Philippine group frees aid worker

Two other Red Cross staff remain captives of Abu Sayyaf in the southern Jolo island.

    Lacaba was kidnapped after visiting a Red Cross project on Jolo island [Reuters] 

    The two, as well as Lacaba, are staff of the International Committee of the Red Cross (ICRC).

    "I'm really very elated. I'm so happy and had a good cry," Senator Richard Gordon, head of the Philippine Red Cross, said.

    He also urged the hostage-takers not to harm the remaining captives.

    "I'm appealing to them not to harm them and I also appeal to the military also to take it slowly and let's not act if it's dangerous."

    Beheading threat 

    Abu Sayyaf, which is alleged to have al-Qaeda links, had earlier said it would behead one of the ICRC workers if Philippine troops did not retreat from Jolo by Tuesday.

    The military made a partial withdrawal from five towns, but there has been no word, so far, from the group on whether they have carried out the threat.

    "She is being attended to by doctors and she was able to talk to a colleague at the International  Committee of the Red Cross and to her husband"

    Lieutenant-General Nelson Allaga,
    military commander

    The three were kidnapped while heading to a local airport after visiting an ICRC water-sanitation project at the provincial jail.

    Footage of Lacaba, shown on GMA-7 television on Thursday, showed her being pushed in a wheelchair to a trauma clinic in the Jolo military camp.

    "Right now she is resting," Lieutenant-General Nelson Allaga, the Philippine military commander for the region, said.

    "She is being attended to by doctors and she was able to talk to a colleague at the International Committee of the Red Cross and to her husband."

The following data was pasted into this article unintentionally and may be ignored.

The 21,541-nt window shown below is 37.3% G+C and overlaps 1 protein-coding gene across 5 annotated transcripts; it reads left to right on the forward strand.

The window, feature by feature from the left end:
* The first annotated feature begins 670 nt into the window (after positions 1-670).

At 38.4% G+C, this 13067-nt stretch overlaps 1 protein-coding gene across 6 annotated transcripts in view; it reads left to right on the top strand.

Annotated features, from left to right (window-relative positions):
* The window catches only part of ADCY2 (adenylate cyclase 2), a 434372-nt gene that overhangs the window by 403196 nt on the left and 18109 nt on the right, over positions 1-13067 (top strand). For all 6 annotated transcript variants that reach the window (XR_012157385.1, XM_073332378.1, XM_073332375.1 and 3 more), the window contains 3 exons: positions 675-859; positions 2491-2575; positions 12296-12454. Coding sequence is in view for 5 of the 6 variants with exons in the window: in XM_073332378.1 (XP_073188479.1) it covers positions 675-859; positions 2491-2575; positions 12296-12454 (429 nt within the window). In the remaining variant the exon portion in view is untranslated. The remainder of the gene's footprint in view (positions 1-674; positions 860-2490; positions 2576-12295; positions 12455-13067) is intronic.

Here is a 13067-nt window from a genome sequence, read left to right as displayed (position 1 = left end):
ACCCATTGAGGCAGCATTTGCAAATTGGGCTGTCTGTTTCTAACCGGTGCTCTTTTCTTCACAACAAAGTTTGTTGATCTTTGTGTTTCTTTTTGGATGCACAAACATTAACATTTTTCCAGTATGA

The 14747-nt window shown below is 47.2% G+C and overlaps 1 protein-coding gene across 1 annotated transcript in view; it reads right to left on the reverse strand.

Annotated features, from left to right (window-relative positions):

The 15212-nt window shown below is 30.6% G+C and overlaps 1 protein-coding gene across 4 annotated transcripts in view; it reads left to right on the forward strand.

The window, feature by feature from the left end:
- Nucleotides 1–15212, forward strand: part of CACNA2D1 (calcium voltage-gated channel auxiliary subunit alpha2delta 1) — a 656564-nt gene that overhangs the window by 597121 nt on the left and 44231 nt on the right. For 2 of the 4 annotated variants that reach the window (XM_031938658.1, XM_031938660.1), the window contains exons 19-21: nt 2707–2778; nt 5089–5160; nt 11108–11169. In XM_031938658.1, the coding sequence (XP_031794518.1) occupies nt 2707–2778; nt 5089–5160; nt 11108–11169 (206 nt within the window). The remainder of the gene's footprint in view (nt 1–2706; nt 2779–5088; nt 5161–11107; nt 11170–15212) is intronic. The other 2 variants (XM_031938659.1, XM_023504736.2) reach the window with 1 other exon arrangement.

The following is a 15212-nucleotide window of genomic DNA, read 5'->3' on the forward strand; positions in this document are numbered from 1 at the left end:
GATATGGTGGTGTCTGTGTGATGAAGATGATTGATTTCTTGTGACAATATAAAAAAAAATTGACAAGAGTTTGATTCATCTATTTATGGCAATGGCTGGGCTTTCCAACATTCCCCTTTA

Al Jazeera's Marga Ortigas, reporting from the capital Manila, said: "The government is actually feeling rather hopeful that the pressure it has been putting on the group over the last few weeks is possibly bearing fruit and they are beginning to crack.

    "They have been coming out in the media here and saying that they believe that one of the senior leaders of the group has been seriously injured in a firefight and the leadership of the group is breaking down.

    "The Abu Sayyaf, from what the military has said, has actually run away from one of its camps heading deeper into the jungle."

    State of emergency

    Earlier in the week, Abdusakur Tan, the governor of southern Sulu province, said the group and the hostages were on the run as the government redeployed troops around a hilly area on the island close to their camp.

    Tan had declared a state of emergency on Tuesday, hours after the beheading deadline set by the captives lapsed.

    Abu Sayyaf has beheaded hostages in the past, including an American in 2001 and seven Filipinos in 2007.

    The group, which is also said to have links to the regional Jemaah Islamiyah group, has been blamed for the worst attack in the Philippines' history, in which a ferry in Manila Bay was bombed in 2004, killing 100 people.

    The US government has placed the group, which is believed to have about 400 fighters, on its list of terrorist organisations.

    SOURCE: Al Jazeera and agencies


    Revival: The Muslim Response to the Crusades

    Revival: The Muslim Response to the Crusades

    This part of 'The Crusades: An Arab Perspective' explores the birth of the Muslim revival in the face of the Crusades.

    Going undercover as a sex worker

    Going undercover as a sex worker

    A photojournalist describes how she posed as a prostitute to follow the trade in human flesh.

    Africa is not poor, we are stealing its wealth

    Africa is not poor, we are stealing its wealth

    It's time to change the way we talk and think about Africa.